Indiana Department of Revenue

The Indiana Department of Revenue is changing the way people interact with the agency and pay their taxes.

Tax Filing Deadline Approaches

Apr 11, 2018
Hoosiers who use paper to file their taxes must have them in the mail by April 17. (Lauren Chapman/IPB News)
Brandon Smith

Hoosiers have a little less than a week left to file their taxes for 2017.

Those who file their state and federal taxes online can submit electronically any time before April 18. For those who use paper to file, Indiana Department of Revenue Commissioner Adam Krupp says their returns must be in the mail by April 17.

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Hoosiers who owe back taxes have only a few days left to take advantage of Indiana’s 2015 tax amnesty program.  The program, which began in mid-September, ends Monday and the state is on track to collect its target amount.

Jim Nix / https://www.flickr.com/photos/jimnix/6168273244

Indiana last month faced the first significant revenue shortfall this fiscal year, collecting $64 million less than expected.

A processing error shifted more than $86 million tax dollars collected in September to October’s balance sheets.  After accounting for that shift, the state fell short of its target revenue by nearly 6 percent last month. 

Through a third of the current fiscal year, that puts Indiana about $61 million below target, which is about 1.3 percent off the mark. 

Indiana Begins Its Second Tax Amnesty Program

Sep 16, 2015
Chris Potter / https://www.flickr.com/photos/86530412@N02/

Hoosiers now have a two-month window to pay off back taxes without any penalties, fines or interest, through Indiana’s Tax Amnesty program, which runs until November 16.

Department of Revenue Commissioner Andrew Kossack says more than 260,000 people are eligible for the tax amnesty program and will be sent letters notifying them of the opportunity.  He says the program is particularly useful for taxpayers with old debts.

Noah Coffey / https://www.flickr.com/photos/noahwesley/

Indiana is beginning the new fiscal year with tax revenues below projected levels, weighed down by poor performance from corporate tax collections. 

The state struggled through much of the 2014 fiscal year that ended in June, coming in below expectations most of the year before finishing strong.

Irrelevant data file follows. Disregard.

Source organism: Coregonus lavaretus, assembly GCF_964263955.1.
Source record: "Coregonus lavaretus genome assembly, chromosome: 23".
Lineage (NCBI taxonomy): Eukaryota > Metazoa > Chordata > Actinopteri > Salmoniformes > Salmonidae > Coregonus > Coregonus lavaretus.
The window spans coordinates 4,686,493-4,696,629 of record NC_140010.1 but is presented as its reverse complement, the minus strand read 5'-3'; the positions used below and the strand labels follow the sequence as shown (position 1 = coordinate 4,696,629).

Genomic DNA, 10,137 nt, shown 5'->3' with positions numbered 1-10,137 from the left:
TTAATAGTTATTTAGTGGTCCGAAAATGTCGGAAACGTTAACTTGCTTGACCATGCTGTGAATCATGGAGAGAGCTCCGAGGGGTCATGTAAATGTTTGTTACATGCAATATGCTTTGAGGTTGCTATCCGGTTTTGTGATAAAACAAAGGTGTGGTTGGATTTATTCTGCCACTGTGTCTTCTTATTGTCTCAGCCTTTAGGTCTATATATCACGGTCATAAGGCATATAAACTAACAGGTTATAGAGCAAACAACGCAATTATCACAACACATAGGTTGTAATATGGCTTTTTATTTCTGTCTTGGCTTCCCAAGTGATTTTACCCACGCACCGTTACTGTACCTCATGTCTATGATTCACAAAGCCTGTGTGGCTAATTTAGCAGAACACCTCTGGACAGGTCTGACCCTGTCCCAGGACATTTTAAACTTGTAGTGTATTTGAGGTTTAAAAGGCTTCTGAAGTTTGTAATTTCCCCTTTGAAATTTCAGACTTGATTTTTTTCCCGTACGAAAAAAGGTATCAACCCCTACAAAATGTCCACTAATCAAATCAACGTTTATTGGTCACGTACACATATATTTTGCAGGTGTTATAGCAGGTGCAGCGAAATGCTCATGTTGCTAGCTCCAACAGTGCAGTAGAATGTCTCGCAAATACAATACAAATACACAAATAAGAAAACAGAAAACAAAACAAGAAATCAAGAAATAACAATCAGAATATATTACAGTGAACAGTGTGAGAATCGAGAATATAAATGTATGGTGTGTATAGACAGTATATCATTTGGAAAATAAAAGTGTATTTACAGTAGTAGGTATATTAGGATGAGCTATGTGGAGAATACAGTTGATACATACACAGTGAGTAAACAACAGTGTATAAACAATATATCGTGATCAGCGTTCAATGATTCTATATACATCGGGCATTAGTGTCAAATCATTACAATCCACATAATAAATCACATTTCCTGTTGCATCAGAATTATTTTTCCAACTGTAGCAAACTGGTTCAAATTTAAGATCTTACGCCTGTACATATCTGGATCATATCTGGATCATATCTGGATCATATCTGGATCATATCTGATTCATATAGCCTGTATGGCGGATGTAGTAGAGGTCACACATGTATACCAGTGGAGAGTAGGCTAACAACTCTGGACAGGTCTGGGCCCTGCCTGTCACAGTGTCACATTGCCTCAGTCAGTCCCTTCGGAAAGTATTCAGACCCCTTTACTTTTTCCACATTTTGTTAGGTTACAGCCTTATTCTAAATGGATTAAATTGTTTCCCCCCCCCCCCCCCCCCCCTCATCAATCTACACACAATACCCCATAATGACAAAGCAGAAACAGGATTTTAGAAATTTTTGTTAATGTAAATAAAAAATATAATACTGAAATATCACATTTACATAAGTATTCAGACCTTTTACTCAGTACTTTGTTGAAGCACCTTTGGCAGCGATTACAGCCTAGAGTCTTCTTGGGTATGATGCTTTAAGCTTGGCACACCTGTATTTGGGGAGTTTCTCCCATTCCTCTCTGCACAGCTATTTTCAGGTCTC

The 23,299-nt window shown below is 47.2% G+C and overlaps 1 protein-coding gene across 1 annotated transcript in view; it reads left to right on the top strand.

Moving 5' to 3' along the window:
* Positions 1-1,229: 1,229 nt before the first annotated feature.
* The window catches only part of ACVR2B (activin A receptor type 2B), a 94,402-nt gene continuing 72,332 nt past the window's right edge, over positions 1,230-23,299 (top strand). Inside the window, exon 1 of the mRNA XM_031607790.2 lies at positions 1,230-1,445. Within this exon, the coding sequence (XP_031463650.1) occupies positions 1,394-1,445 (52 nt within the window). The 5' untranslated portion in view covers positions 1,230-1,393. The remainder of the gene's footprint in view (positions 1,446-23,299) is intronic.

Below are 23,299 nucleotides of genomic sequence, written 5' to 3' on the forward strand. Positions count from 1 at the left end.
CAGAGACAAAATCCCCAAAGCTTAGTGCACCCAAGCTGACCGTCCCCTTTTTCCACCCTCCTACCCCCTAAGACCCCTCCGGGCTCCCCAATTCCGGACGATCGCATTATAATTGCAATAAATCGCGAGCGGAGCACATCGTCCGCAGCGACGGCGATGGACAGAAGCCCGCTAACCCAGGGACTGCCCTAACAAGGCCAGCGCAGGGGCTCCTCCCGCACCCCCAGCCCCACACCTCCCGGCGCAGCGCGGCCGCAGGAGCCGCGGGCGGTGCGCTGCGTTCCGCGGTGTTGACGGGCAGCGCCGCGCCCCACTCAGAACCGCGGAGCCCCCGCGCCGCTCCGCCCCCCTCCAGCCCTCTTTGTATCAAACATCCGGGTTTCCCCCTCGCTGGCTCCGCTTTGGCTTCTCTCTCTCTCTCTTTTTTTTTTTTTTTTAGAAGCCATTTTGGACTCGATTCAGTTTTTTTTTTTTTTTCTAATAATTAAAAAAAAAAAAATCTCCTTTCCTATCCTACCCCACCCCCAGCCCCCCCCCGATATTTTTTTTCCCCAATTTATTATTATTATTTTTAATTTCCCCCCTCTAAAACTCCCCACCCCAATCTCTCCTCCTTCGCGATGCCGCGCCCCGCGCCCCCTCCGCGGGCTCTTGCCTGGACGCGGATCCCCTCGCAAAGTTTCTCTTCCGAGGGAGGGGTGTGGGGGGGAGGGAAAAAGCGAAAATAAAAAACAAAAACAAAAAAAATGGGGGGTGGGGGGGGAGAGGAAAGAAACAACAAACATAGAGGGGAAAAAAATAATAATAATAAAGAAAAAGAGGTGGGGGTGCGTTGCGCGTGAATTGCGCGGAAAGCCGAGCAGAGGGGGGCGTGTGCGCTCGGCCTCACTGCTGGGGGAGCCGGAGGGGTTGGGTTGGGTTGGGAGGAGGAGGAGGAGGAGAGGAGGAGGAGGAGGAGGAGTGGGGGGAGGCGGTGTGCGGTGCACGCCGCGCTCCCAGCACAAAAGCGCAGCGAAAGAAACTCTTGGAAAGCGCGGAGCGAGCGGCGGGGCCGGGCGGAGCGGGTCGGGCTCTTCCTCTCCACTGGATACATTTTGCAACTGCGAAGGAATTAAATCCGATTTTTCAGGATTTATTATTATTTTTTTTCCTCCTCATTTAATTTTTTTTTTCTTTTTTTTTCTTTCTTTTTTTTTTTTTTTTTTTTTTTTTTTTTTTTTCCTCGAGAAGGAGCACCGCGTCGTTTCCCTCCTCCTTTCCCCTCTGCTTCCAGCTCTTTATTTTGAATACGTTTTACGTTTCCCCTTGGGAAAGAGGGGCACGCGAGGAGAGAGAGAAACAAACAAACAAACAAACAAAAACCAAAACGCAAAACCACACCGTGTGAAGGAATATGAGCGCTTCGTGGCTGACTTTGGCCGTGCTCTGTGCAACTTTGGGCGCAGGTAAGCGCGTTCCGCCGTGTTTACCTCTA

But Indiana’s momentum stalled to begin the 2015 fiscal year, with tax collections in July a little more than five million dollars less than expected. 

The Indiana Department of Revenue held its annual public hearing Tuesday, a chance for Hoosier citizens to voice complaints and make suggestions about ways the Department can improve.  However, the meeting was sparsely attended.

Of the dozen or so people who showed up, almost all worked for the Department of Revenue.  And only one person got up to speak.

In the wake of two separate mistakes that caused more than $500 million in tax dollars to be misplaced, Governor Mitch Daniels ordered an independent audit of the state Department of Revenue.  At a meeting Monday, the state budget committee could make its recommendation as to who will conduct the audit.

Indiana collected $159 million more in revenue in April than expected. 

Total revenue collections last month represent an increase of more than 25% versus the same month a year ago.

Governor Daniels says a major reason for that dramatic increase is greater efficiency within the Department of Revenue.  The department processed significantly more tax returns last month than it ever had before, which led in part to the higher-than-expected revenue.

Daniels says, as a result, May’s figures might be a little lower than forecast, but he’s pleased.

Millions of dollars in income tax revenue has been withheld from counties because of another programming error at the state Department of Revenue.  As a result, the head of the Department of Revenue is stepping down.

Roughly $206 million of Local Option Income Tax funds were supposed to be distributed to Indiana counties since January of 2011, but were incorrectly stored in the state’s General Fund.  That comes after the state announced only four months ago more than $300 million in corporate tax revenue was mistakenly withheld from the General Fund.